As Featured In:

As the city where Geoffrey Hinton pioneered deep learning, Toronto has deep roots in artificial intelligence research. The Vector Institute amplifies and leverages this strength in fundamental research for Ontario’s economic benefit by smoothing the path from lab discovery to commercial use.


With marquee facilities for collaboration, Vector hosts more than 600 affiliated researchers, startups, enterprises and health partners. It’s also one of the most powerful computational clusters of any not-for-profit entity in Canada, drawing international AI talent to Toronto. That fuels its ambition to become one of the world’s top 10 research centres for machine learning and deep learning.

But, like its sister institutes Amii in Alberta and Mila in Quebec, Vector doesn’t keep that expertise to itself. Based in the heart of Toronto’s innovation ecosystem and supported by both the federal and provincial governments as well as the private sector, it is a bridge between academia and industry. Since its founding in 2017, Vector has worked with dozens of corporate partners to ensure Canada’s public and private sectors have the people, skills, and resources they need to use AI effectively. In 2020-21 alone, Vector collaborated with 22 companies and hosted more than 4,200 people in its programming, a four-fold increase from the previous year.


“Ensuring Canadian companies become world leaders in applying AI is a core part of our mandate,” says CEO Garth Gibson. “We help companies identify where and how they can best use AI to sharpen their competitive edge. And we also help them design their systems responsibly, so that models are secure, respect privacy, and don’t perpetuate existing biases.”

AI is becoming increasingly important to businesses throughout the economy — the sector attracted to Ontario more than $2 billion in venture capital investment in 2020. Vector works across the spectrum of organizations to help them build skills, execute effective AI applications, and commercialize ideas. In December 2021, Vector launched FastLane, a new program to support AI adoption in small- and medium-sized businesses — SME firms account for more than half of Canada’s GDP, making them a critical part of the economy. The program helps them unlock new growth whether they are new to AI or looking to expand their current application.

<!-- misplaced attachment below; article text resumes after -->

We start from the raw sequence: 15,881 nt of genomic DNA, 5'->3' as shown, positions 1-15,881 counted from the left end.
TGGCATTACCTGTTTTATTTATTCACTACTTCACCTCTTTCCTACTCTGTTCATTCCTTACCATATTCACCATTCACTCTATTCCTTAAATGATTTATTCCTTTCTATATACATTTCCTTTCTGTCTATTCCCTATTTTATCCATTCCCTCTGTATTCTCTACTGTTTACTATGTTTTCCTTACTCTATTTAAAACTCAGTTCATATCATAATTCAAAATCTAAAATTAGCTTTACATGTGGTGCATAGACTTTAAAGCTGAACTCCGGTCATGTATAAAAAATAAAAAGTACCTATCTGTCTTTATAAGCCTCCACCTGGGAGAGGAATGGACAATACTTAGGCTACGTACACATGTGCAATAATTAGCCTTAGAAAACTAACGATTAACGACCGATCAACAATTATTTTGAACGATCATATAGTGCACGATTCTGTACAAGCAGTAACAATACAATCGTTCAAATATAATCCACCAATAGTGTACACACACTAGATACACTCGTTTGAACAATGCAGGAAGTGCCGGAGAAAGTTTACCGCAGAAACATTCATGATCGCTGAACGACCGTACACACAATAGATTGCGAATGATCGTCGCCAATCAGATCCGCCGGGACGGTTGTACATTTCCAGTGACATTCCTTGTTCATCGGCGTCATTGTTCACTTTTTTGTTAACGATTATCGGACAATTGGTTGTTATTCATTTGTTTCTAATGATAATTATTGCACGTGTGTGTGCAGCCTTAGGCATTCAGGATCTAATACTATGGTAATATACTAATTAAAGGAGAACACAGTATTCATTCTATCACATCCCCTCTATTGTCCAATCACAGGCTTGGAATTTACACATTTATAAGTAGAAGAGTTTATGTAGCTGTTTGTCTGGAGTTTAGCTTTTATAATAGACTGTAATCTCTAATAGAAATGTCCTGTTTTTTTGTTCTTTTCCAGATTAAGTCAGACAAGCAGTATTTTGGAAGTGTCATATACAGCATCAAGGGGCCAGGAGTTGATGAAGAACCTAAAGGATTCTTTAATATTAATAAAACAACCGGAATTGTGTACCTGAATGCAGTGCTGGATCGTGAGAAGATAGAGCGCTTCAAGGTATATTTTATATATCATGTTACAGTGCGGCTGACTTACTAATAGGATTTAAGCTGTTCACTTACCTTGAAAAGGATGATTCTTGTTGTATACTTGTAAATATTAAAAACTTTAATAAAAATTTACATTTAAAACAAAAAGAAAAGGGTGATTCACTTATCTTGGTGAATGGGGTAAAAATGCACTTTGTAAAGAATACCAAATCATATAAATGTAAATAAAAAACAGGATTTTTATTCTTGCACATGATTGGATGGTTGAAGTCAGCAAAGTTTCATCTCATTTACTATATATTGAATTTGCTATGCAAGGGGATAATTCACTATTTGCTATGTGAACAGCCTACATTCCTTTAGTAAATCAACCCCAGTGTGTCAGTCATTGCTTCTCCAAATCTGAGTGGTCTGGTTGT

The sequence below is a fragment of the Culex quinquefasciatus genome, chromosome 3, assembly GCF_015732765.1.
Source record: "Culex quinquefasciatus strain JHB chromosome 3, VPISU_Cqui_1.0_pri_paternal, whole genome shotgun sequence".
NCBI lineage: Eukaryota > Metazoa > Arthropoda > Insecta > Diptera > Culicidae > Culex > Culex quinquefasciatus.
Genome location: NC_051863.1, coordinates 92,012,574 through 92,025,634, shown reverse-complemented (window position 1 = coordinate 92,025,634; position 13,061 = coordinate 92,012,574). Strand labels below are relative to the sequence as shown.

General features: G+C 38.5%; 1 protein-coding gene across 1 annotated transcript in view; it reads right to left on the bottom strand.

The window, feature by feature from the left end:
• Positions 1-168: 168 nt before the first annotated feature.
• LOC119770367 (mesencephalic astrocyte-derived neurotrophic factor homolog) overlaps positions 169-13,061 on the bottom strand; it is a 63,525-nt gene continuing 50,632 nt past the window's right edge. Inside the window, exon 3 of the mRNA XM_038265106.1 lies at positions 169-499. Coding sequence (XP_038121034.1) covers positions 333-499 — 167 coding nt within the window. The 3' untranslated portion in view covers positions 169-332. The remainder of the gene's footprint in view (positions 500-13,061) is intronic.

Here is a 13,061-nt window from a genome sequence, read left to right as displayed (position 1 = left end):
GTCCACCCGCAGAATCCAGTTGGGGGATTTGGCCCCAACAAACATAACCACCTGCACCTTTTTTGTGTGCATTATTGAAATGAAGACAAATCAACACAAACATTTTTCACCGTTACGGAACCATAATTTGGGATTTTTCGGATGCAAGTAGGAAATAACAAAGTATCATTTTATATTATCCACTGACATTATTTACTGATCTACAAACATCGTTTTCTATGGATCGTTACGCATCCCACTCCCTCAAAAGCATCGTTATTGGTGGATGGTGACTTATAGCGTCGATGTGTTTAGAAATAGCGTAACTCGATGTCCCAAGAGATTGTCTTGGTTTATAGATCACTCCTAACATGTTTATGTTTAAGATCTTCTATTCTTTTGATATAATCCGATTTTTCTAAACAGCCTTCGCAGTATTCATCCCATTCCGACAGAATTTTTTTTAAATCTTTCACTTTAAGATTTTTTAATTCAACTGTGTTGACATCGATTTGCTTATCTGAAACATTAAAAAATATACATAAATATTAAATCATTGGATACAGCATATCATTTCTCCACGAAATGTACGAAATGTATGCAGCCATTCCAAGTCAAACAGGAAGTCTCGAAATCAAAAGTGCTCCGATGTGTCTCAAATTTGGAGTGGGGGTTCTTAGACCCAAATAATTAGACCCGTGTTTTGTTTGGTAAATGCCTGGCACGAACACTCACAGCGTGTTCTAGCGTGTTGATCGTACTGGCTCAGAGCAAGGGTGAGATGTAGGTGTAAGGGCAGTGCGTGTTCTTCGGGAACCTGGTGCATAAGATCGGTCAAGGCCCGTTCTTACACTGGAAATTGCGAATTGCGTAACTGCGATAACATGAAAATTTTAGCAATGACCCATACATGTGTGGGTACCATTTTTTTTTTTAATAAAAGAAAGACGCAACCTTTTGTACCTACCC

“In our first few years as an institute, we were testing different initiatives to help businesses raise their AI fluency and understand its commercial value,” said Gibson. “Now our focus is on scaling these programs so that as many Canadian organizations as possible can benefit from the insights of top Vector researchers and practitioners.”

Garth Gibson, President and CEO

“Vector is leading Canada’s efforts to build and sustain AI-based innovation, growth and productivity. Our strategy will help realize the transformative potential of this technology by driving excellence and leadership in Canada’s knowledge, creation and use of AI.”

Garth Gibson, President and CEO


From identifying surgical errors to predicting cardiac events, there are countless potential uses for AI in health. Vector is supporting Canadian health organizations as they explore how to use AI in ways that both assist doctors in their work and respect patient confidentiality. A key initiative is Vector’s Pathfinder projects, which support small-scale AI deployments in clinical settings.

One project, developed with the University Health Network (UHN), goes beyond traditional remote patient monitoring. The MEDLY algorithm enables active and personalized monitoring of daily vital signs and symptoms with instant in-app feedback. The app also alerts health practitioners when a patient’s vitals indicate the need for medical attention. This ensures patients get the care they need when they need it without overtaxing clinical resources.

Coral Review, another Pathfinder project developed in collaboration with the University of Waterloo and UHN, assists with determining a diagnosis by searching through large archives of x-ray images and pinpointing abnormalities that are indicative of a collapsed lung. Designed to be a virtual second opinion, the AI — which is currently around 80 percent accurate — can explain the reasoning behind its conclusions to help doctors make a diagnosis.

Other INNOVATE® Ecosystems